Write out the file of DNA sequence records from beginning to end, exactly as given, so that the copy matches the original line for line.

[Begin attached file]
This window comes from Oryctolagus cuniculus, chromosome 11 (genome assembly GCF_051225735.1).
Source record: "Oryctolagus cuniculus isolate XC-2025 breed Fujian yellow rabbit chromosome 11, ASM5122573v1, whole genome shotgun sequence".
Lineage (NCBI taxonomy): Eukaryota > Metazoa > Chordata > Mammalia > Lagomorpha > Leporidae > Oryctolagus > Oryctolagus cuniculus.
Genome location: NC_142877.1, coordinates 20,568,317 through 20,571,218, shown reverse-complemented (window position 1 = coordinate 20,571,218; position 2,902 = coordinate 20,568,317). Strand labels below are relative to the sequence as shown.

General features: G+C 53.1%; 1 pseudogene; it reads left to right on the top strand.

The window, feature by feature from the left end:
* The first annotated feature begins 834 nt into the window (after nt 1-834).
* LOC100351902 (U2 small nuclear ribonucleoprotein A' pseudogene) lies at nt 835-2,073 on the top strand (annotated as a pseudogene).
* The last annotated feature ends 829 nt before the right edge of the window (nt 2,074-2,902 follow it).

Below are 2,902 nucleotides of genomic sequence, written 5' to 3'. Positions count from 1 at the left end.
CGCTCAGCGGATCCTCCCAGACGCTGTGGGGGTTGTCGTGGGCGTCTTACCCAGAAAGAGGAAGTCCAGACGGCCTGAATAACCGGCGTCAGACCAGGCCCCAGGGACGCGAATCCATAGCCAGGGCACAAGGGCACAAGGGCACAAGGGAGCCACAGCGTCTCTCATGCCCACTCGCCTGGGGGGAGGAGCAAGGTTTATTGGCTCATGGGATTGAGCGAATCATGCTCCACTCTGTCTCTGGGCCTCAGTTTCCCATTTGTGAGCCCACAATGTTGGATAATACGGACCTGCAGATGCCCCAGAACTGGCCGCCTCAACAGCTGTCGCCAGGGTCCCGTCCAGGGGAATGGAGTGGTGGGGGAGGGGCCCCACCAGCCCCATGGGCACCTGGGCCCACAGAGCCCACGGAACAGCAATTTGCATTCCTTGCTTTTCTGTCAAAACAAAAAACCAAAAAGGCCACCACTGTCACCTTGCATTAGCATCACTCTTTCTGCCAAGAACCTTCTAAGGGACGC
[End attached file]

This window comes from Oryctolagus cuniculus, chromosome 11 (genome assembly GCF_051225735.1).
Source record: "Oryctolagus cuniculus isolate XC-2025 breed Fujian yellow rabbit chromosome 11, ASM5122573v1, whole genome shotgun sequence".
Lineage (NCBI taxonomy): Eukaryota > Metazoa > Chordata > Mammalia > Lagomorpha > Leporidae > Oryctolagus > Oryctolagus cuniculus.
Genome location: NC_142877.1, coordinates 20,568,317 through 20,571,218, shown reverse-complemented (window position 1 = coordinate 20,571,218; position 2,902 = coordinate 20,568,317). Strand labels below are relative to the sequence as shown.

General features: G+C 53.1%; 1 pseudogene; it reads left to right on the top strand.

The window, feature by feature from the left end:
* The first annotated feature begins 834 nt into the window (after nt 1-834).
* LOC100351902 (U2 small nuclear ribonucleoprotein A' pseudogene) lies at nt 835-2,073 on the top strand (annotated as a pseudogene).
* The last annotated feature ends 829 nt before the right edge of the window (nt 2,074-2,902 follow it).

Below are 2,902 nucleotides of genomic sequence, written 5' to 3'. Positions count from 1 at the left end.
CGCTCAGCGGATCCTCCCAGACGCTGTGGGGGTTGTCGTGGGCGTCTTACCCAGAAAGAGGAAGTCCAGACGGCCTGAATAACCGGCGTCAGACCAGGCCCCAGGGACGCGAATCCATAGCCAGGGCACAAGGGCACAAGGGCACAAGGGAGCCACAGCGTCTCTCATGCCCACTCGCCTGGGGGGAGGAGCAAGGTTTATTGGCTCATGGGATTGAGCGAATCATGCTCCACTCTGTCTCTGGGCCTCAGTTTCCCATTTGTGAGCCCACAATGTTGGATAATACGGACCTGCAGATGCCCCAGAACTGGCCGCCTCAACAGCTGTCGCCAGGGTCCCGTCCAGGGGAATGGAGTGGTGGGGGAGGGGCCCCACCAGCCCCATGGGCACCTGGGCCCACAGAGCCCACGGAACAGCAATTTGCATTCCTTGCTTTTCTGTCAAAACAAAAAACCAAAAAGGCCACCACTGTCACCTTGCATTAGCATCACTCTTTCTGCCAAGAACCTTCTAAGGGACGC